Originally posted on another blog on Aug. 16, 2010. Reposting it here on what would have been Elvis’s 76th birthday.
Today is the 33rd anniversary of Elvis Presley’s death. He was 42 then, so that means he would have been 75 today — the same age as the Dalai Lama and Woody Allen. That’s hard to imagine.
Still, I think it’s fair to say that Elvis changed the world.
Yeah, it’s easy to goof on Fat Elvis, with his sequinned jumpsuits and voracious appetite, but I’m not talking about Fat Elvis.
I’m talking about Skinny Elvis, the good-looking kid from Tupelo who walked into Sun Records in Memphis and basically invented rock’n’roll.
Of course, some people say Elvis didn’t invent anything, that he basically took rhythm and blues and made it safe for White America, but that isn’t quite right.
Somewhere in Peter Guralnick’s 2 volume biography of Elvis (if you haven’t, read it), he points out that Elvis was a sponge when it came to music. Elvis listened to everything — R&B, bluegrass, country, gospel — and processed it, synthesized it. He took all these musical strands and wove them into something else, something new.
Sure, odds are someone else would have done that if Elvis hadn’t, but Elvis did, so let’s give him credit.
He was sexy and dangerous, too, and that’s something teenagers hadn’t really seen before, at least not in one package. Girls wanted him, and boys wanted to be him. You wouldn’t have had The Beatles if you hadn’t have had Elvis.
John Lennon (I think) said Elvis died when he went into the Army, and I agree. Elvis’ music was never as raw as before he was drafted.
In the 1960s, he made a string of dumb movies and went Vegas, and in the ’70s, well, we all know about Elvis in the ’70s, but by then, he’d already changed the world by changing the music.
I think those early records — “That’s All Right,” “Mystery Train,” “Blue Moon of Kentucky” — earned him a lifetime pass and more than made up for later songs like “Rock-a-Hula, Baby” and “The Wonder of You.”
“Blue Moon of Kentucky,” after all, was a bluegrass tune — in waltz time, at that — until Elvis got hold of it and turned into a rocker in 4/4 time.
I’d argue that is something close to genius.
25 thoughts on “Elvis is still everywhere”
I agree 100% — Elvis was the instigator of a whole new style of music, and we’re fortunate for his contribution. I got to see him in concert (during his paunchy days, unfortunately), and I’ve gotta say, it was fabulous (if you closed your eyes!!)
That’s so cool, Debbie. Fat or skinny, he had an incredible voice.
I’ve never been a big Elvis fan…I do think that Elvis was a trailblazer for those who came after he did though…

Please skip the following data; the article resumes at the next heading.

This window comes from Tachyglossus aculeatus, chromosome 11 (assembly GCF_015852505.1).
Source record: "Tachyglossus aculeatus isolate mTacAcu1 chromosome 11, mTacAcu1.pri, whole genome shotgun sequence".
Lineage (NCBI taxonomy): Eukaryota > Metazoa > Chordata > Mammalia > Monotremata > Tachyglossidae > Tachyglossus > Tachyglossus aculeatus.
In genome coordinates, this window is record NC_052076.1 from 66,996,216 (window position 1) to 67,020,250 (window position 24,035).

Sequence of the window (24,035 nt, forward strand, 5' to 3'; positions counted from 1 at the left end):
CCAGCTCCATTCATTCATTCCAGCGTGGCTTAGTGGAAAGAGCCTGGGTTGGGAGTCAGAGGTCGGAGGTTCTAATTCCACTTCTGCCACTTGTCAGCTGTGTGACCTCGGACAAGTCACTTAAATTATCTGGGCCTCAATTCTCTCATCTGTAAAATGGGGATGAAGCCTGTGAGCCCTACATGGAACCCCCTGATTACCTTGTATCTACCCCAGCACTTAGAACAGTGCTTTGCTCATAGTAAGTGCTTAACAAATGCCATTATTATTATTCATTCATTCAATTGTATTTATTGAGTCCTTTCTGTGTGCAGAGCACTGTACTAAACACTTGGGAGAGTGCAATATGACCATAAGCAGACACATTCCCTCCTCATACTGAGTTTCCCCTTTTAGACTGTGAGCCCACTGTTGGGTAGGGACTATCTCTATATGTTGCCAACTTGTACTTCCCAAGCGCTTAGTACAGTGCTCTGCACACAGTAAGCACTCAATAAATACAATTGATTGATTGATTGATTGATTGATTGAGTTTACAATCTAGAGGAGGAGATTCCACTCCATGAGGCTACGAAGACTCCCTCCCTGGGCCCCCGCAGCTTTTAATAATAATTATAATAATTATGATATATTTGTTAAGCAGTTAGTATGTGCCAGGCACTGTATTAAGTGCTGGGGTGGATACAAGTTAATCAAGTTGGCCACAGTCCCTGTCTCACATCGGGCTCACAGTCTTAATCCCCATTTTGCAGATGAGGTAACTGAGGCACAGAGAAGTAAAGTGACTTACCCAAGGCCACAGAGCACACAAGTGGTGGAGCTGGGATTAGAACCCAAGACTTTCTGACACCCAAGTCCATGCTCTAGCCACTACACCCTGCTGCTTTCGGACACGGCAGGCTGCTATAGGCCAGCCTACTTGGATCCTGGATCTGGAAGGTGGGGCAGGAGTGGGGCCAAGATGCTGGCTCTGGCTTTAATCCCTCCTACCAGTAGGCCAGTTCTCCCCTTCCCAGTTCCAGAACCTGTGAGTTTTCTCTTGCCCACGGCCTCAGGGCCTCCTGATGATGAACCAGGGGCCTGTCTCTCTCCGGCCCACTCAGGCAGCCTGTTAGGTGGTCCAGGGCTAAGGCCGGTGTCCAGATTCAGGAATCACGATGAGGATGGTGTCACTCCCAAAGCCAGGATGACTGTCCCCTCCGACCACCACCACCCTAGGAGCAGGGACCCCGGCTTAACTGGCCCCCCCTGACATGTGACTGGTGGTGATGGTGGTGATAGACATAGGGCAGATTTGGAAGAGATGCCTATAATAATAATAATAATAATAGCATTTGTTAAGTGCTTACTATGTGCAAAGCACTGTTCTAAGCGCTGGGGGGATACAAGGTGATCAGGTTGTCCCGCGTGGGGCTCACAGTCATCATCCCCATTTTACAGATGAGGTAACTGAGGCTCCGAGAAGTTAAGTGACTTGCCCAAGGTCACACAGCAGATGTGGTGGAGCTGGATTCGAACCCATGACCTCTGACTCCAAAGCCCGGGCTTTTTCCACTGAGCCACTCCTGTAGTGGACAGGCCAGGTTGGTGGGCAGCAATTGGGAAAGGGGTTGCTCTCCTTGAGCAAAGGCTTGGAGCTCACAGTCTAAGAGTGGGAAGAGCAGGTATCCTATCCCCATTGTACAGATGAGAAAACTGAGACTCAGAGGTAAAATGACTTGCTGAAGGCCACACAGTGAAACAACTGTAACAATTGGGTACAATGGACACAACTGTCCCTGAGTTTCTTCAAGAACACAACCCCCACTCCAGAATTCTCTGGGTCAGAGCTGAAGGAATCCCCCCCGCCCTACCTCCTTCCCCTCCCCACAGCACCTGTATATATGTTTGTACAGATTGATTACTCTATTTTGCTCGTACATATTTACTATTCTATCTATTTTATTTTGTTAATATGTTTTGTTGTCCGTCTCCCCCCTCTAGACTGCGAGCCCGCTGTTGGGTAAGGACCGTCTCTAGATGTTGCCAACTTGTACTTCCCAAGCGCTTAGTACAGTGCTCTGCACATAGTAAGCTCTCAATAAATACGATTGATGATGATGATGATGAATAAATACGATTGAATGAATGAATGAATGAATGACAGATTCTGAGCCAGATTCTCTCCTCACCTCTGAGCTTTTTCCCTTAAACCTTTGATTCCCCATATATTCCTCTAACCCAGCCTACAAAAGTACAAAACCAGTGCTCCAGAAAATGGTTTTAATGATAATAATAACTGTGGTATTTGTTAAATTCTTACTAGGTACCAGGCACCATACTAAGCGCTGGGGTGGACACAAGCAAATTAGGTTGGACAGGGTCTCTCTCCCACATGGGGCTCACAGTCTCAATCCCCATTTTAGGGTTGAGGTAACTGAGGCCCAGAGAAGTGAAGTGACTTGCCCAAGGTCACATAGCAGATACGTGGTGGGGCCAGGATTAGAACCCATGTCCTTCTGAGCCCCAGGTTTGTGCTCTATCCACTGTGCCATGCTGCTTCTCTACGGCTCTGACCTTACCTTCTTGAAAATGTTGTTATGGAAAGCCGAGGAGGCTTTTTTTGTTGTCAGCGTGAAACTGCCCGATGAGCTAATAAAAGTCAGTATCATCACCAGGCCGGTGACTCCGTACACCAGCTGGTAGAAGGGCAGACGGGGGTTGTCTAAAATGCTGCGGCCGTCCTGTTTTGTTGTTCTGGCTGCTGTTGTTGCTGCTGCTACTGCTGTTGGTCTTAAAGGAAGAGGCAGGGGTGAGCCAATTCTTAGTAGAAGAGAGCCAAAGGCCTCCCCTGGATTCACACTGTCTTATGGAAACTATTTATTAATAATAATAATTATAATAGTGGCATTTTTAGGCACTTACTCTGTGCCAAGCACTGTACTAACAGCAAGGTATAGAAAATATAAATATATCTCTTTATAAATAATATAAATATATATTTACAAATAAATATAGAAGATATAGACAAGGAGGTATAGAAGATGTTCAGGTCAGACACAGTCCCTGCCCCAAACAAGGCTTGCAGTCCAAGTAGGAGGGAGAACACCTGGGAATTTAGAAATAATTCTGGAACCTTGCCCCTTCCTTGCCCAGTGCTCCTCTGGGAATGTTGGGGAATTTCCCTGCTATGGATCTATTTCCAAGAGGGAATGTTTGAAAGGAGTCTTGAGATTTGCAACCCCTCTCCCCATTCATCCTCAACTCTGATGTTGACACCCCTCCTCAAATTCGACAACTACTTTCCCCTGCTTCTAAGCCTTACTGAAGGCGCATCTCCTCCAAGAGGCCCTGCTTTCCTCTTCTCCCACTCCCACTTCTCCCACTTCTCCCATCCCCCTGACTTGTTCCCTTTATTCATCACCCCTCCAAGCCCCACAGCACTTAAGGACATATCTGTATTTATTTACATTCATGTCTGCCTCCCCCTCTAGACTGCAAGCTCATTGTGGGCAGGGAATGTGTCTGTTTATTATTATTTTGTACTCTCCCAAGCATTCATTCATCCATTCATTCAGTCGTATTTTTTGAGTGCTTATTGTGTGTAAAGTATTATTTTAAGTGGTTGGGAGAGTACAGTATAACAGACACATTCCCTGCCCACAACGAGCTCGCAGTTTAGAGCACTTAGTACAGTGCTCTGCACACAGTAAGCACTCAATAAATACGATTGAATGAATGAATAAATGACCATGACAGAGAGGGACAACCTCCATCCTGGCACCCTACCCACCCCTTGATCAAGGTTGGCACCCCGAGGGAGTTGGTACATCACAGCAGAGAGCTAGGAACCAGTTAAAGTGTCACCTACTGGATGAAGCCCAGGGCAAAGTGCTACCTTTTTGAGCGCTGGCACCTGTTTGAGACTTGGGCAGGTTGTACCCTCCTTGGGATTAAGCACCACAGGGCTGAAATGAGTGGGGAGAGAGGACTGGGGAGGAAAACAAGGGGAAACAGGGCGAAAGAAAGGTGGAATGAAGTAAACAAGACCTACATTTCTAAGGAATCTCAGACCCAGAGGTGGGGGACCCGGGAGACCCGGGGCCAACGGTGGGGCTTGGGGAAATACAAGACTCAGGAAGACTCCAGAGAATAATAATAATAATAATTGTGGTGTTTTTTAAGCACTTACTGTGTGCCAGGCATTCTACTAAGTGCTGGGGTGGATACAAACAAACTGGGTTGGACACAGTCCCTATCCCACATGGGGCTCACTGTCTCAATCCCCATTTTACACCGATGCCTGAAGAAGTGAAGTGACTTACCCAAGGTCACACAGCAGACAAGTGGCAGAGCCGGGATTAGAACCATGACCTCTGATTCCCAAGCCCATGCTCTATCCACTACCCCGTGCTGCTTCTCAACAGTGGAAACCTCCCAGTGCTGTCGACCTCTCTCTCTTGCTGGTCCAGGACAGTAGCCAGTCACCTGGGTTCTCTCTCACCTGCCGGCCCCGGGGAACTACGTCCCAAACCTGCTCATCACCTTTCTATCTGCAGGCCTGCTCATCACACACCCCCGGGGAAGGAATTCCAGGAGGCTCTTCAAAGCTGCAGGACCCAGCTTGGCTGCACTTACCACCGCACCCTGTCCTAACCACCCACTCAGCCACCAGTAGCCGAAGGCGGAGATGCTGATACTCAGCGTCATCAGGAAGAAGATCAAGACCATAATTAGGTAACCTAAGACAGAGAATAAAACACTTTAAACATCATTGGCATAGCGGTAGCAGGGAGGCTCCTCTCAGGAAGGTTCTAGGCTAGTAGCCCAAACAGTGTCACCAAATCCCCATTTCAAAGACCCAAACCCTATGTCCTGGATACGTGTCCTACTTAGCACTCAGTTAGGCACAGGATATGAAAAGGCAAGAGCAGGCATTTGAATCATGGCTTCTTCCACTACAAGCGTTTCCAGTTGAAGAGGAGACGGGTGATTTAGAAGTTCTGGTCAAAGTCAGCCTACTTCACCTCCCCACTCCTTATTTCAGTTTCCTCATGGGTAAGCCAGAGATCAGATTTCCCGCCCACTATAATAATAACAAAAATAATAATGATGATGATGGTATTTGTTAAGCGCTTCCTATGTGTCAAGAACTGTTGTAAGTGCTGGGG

Woody Allen is 75…that’s scary!
This reminds me, I need to go back and rewatch Annie Hall and Play it Again, Sam soon.
I still remember how excited my Mom was about going to an Elvis concert in the early 70’s. I’ve always enjoyed his music, perhaps Mom’s influence in that area. Great post!
Thanks, flyinggma! Sorry your mom didn’t take you with her. Sun Records- and ’68 Comeback Special-era Elvis is really hard to beat.
I’ve never gotten into Elvis. I had my Beatles period, like most people, and Bob Dylan is my hero. I’ve managed to get into the Rolling Stones’ catalogue. I’ve never managed to go as far back as Elvis. Perhaps it’s time to search for a youtube playlist…
People don’t believe me when I say this or think I’m just yanking their chains, but I’m not a big Dylan fan. I know, I know. I’ve come to understand I’m alone on this one. Don’t hate me.
“Don’t hate me.”
In this situation that’s quite a request! But I’ll do my best.
In the meantime, I hope you’ll consider watching Martin Scorsese’s No Direction Home.
No argument from me!
You’re a man of excellent taste, Thomas.
I’m always working on my list of people I would invite to my Ultimate Dinner Party. Reading this, I think Elvis, the Dalai Lama, and Woody Allen would be a great combination. Alternatively, it’s the setup for a great joke: Elvis, the DL, and Woody Allen walk into a bar. . .
My dad always told the story about how Elvis music was completely verboten in their home, until somehow my grandmother heard Elvis singing a gospel tune and then she became a huge fan.
Elvis, the Dalai Lama and Woody Allen walk into a bar. The bartender looks up and goes, “What is this, some kind of joke?”
You crack me up!
Some say Elvis didn’t invent anything.
Some say the world is flat.
The Caterer at The Hipster’s Dinner Party.
Hey, why wasn’t I invited?!
I don’t know, I thought she liked us but here I am making pigs in a blanket for her just so I can get in to the party. Buy some weenies and head over, I’ve got a white jacket you can use. I’ll keep her busy talking about the bill while you talk to Elvis.
Oh, Todd — it wouldn’t be a dinner party without you. The invitation’s in the mail.
Elvis, the Dalai Lama and Woody Allen walk into a bar.
Woody Allen says, “I feel like I’ve been here before.”
The Dalai Lama say, “I KNOW I’ve been here before.”
Elvis says, “I will be here again. And again.”
Thank you, thank you. You’re a great audience. Don’t forget to tip your waitress.
It’s strange and important to allow those who have departed from us to keep growing old. Nice post!
That’s a lovely way to put it. Glad you stopped by, katekatharinaferguson!
Just sayin’ – Thomas Stazyk cracked me up!
I’m late to the punch here but enjoying getting to know your blog. Elvis was a famous dead guy until I went to Graceland when I was 16. I then became the official Elvis Fan Club of Gen X in Pittsburgh. Amazing performer.
Glad you like the blog, educlaytion! You might want to read Peter Guralnick’s books. (I didn’t Google that, so I probably spelled it wrong.) He really shows you what Elvis the person was like. Volume 1 ends around the time his mother died. Volume 2 is the sad decline.